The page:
The Department of Environment (DEA) has been appointed the lead agent in Operation Phakisa and to coordinate planning and optimise sustainable economic growth and development of the ocean space the DEA has developed the Marine Spatial Planning Bill. During August of this year public hearings were hosted around the country to discuss this bill.  In 2015 the DEA announced the gazetting of 22 Marine Protected Areas (MPAs) as part of Operation Phakisa for public comment and the regulations for these MPAs are now being finalised.  President Zuma noted in his report that the MPAs will serve as nurseries for fisheries.

The Department of Agriculture, Forestry and Fisheries (DAFF) has launched a far-reaching aquaculture development plan which includes the establishment of Aquaculture Development Zones and planning for numerous aquaculture projects is underway in all four coastal provinces.

What the report from the President failed to note is that there has been widespread expression of concern and protest about Operation Phakisa from small-scale fishers, coastal communities, marine resource users and environmental organisations who have voiced their opposition to the crude, extractive nature of Phakisa and the exploitation of the ocean which flies in the face of many of the international and regional laws and conventions to which South Africa is a signatory.  In particular, small-scale fishing communities and other stakeholders are concerned about the destructive impact that this industrial exploitation of the ocean and marine resources will have on the marine life which they depend on for their livelihoods.

In Durban the South Durban Community Environmental Alliance (SDCEA) and environmental NGO Groundwork have voiced their grave concern regarding the oil and gas drilling planned under Phakisa.  They note that the government plans to extract 9 billion barrels of oil from the ocean.  The Oil and Gas component of Phakisa intends to drill 30 exploration wells in the next ten years.  SDCEA and Groundwork point out the contradictions between Operation Phakisa and South Africa’s climate change commitments to move towards a low carbon economy and the reduction of carbon emissions (Chademana and Joseph October 2017 Natal Mecury).   In the face of looming seismic testing and oil drilling, small-scale fishers in Durban launched a campaign in June to demand ‘Fish not Oil’ and to raise public awareness of the environmental impacts of marine mining as well as the potential impacts on their own livelihoods.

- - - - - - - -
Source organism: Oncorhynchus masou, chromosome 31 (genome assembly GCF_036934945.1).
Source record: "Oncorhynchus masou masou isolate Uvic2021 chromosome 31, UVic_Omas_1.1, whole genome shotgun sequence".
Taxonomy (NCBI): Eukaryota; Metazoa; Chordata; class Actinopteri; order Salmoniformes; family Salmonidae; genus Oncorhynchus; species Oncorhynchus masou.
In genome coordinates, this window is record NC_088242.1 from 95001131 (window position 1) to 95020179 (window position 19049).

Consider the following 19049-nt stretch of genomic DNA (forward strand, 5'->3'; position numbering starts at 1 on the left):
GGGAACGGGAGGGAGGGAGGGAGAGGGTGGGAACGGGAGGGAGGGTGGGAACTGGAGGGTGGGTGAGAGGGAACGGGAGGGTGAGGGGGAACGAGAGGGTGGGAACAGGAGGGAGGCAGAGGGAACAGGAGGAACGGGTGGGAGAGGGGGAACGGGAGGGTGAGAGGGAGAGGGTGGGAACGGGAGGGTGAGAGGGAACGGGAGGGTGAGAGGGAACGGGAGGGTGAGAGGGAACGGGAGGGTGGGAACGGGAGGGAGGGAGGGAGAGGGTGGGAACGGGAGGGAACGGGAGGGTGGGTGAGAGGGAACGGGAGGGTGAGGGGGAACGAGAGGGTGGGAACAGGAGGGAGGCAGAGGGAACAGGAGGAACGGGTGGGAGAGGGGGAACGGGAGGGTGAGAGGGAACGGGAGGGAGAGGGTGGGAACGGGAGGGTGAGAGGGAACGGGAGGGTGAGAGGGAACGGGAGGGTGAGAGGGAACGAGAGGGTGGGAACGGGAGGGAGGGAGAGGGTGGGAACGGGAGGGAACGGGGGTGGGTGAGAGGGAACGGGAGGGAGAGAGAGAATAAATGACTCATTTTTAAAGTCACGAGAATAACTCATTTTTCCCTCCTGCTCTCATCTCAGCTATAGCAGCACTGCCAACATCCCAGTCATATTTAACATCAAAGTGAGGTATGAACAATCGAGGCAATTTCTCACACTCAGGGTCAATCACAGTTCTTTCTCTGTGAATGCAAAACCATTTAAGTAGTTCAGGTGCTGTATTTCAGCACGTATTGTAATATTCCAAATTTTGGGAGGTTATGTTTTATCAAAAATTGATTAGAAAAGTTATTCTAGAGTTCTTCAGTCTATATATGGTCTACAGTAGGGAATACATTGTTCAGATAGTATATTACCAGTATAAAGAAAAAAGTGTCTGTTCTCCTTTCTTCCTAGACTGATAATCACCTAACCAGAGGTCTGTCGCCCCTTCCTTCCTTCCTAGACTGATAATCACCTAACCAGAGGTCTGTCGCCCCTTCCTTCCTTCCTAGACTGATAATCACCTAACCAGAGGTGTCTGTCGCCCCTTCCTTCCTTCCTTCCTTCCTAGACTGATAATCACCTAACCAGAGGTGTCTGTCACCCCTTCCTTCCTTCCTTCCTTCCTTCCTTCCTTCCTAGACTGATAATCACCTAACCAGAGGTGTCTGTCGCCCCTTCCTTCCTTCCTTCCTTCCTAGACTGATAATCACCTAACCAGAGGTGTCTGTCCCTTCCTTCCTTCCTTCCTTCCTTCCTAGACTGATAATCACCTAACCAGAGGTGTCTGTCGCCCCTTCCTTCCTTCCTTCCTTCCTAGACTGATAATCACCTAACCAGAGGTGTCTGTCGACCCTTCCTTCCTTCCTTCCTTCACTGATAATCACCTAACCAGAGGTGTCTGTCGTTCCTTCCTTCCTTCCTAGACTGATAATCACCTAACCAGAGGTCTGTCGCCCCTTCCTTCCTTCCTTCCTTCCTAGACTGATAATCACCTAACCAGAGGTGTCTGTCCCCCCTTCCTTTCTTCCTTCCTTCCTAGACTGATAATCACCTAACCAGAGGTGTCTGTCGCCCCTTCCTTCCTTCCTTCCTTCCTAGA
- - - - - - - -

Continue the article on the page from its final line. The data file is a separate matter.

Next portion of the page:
In 2012 the DAFF gazetted a Policy for Small-scale Fisheries and in 2014 the Marine Living Resources Act was amended to recognise the rights of small-scale fishing communities for the first time. This followed an order of the Equality Court in 2007 that demanded that the Minister responsible for fisheries consider the socio-economic rights of traditional fishers.  Up until then these fishers had been left out of the legislative and policy reforms post apartheid. The Coastal Links small-scale fishing communities of KZN were extremely frustrated when the draft regulations for the Operation Phakisa 22 MPAs were gazetted and all but one failed to accommodate small-scale fisheries. On the contrary, several of these MPAs would restrict them further.   They also note that the draft Integrated Management Plan for the iSimangaliso World Heritage site released in 2016 ignored their rights. They are puzzled as to why the new round of Integrated Development Plans (IDPs) at local municipal level in KZN fail to accommodate them or identify their needs despite the imminent implementation of the Policy for Small-scale Fisheries. These fishers are extremely concerned that even though their rights to food security and their livelihoods have yet to be recognised, Phakisa developments are fast gaining priority and are going to squeeze them out of the ocean space.  They say that they are once again falling through the net, their rights are being ignored and their voices are not heard.  The fishers note that most of their communities have used and depended on marine resources since time immemorial.   They have customary rights to these resources and acknowledge their responsibility as custodians of these resources to ensure that they are used sustainably and for the benefit of the next generations.